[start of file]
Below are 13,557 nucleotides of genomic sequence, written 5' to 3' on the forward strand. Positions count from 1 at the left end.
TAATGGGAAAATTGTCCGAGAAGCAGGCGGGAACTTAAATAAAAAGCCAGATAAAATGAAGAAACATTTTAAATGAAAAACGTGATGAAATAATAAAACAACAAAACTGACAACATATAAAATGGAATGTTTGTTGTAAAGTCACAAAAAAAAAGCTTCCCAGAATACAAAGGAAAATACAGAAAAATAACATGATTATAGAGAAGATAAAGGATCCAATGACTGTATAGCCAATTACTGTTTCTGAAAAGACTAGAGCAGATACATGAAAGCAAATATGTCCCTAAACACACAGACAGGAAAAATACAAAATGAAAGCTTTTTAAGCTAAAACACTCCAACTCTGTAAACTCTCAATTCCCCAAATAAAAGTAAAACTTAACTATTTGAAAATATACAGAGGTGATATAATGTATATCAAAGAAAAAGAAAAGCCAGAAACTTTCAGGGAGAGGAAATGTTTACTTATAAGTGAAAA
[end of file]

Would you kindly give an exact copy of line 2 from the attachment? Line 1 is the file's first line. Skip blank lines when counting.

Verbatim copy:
TAATGGGAAAATTGTCCGAGAAGCAGGCGGGAACTTAAATAAAAAGCCAGATAAAATGAAGAAACATTTTAAATGAAAAACGTGATGAAATAATAAAACAACAAAACTGACAACATATAAAATGGAATGTTTGTTGTAAAGTCACAAAAAAAAAGCTTCCCAGAATACAAAGGAAAATACAGAAAAATAACATGATTATAGAGAAGATAAAGGATCCAATGACTGTATAGCCAATTACTGTTTCTGAAAAGACTAGAGCAGATACATGAAAGCAAATATGTCCCTAAACACACAGACAGGAAAAATACAAAATGAAAGCTTTTTAAGCTAAAACACTCCAACTCTGTAAACTCTCAATTCCCCAAATAAAAGTAAAACTTAACTATTTGAAAATATACAGAGGTGATATAATGTATATCAAAGAAAAAGAAAAGCCAGAAACTTTCAGGGAGAGGAAATGTTTACTTATAAGTGAAAA